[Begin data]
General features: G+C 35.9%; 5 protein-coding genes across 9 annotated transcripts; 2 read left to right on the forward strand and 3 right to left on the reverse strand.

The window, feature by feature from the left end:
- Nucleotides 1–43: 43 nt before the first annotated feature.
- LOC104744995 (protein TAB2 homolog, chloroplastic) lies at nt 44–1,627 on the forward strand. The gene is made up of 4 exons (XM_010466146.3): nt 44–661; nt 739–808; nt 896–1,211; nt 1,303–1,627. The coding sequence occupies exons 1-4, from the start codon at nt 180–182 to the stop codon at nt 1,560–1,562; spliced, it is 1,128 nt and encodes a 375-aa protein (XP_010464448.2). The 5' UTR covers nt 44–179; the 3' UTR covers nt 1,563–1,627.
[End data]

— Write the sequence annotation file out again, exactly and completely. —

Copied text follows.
General features: G+C 35.9%; 5 protein-coding genes across 9 annotated transcripts; 2 read left to right on the forward strand and 3 right to left on the reverse strand.

The window, feature by feature from the left end:
- Nucleotides 1–43: 43 nt before the first annotated feature.
- LOC104744995 (protein TAB2 homolog, chloroplastic) lies at nt 44–1,627 on the forward strand. The gene is made up of 4 exons (XM_010466146.3): nt 44–661; nt 739–808; nt 896–1,211; nt 1,303–1,627. The coding sequence occupies exons 1-4, from the start codon at nt 180–182 to the stop codon at nt 1,560–1,562; spliced, it is 1,128 nt and encodes a 375-aa protein (XP_010464448.2). The 5' UTR covers nt 44–179; the 3' UTR covers nt 1,563–1,627.